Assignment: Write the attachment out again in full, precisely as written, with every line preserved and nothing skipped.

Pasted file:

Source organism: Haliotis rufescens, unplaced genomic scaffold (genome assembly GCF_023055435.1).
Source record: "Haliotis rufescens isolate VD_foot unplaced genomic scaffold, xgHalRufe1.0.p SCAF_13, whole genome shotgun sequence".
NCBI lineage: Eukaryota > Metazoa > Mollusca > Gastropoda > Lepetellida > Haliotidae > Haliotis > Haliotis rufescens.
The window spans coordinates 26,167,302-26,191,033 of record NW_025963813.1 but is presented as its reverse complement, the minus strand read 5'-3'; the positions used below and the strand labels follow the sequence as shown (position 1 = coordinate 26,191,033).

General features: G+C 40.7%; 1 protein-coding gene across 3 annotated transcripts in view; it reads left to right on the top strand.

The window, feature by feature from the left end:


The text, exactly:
Source organism: Haliotis rufescens, unplaced genomic scaffold (genome assembly GCF_023055435.1).
Source record: "Haliotis rufescens isolate VD_foot unplaced genomic scaffold, xgHalRufe1.0.p SCAF_13, whole genome shotgun sequence".
NCBI lineage: Eukaryota > Metazoa > Mollusca > Gastropoda > Lepetellida > Haliotidae > Haliotis > Haliotis rufescens.
The window spans coordinates 26,167,302-26,191,033 of record NW_025963813.1 but is presented as its reverse complement, the minus strand read 5'-3'; the positions used below and the strand labels follow the sequence as shown (position 1 = coordinate 26,191,033).

General features: G+C 40.7%; 1 protein-coding gene across 3 annotated transcripts in view; it reads left to right on the top strand.

The window, feature by feature from the left end: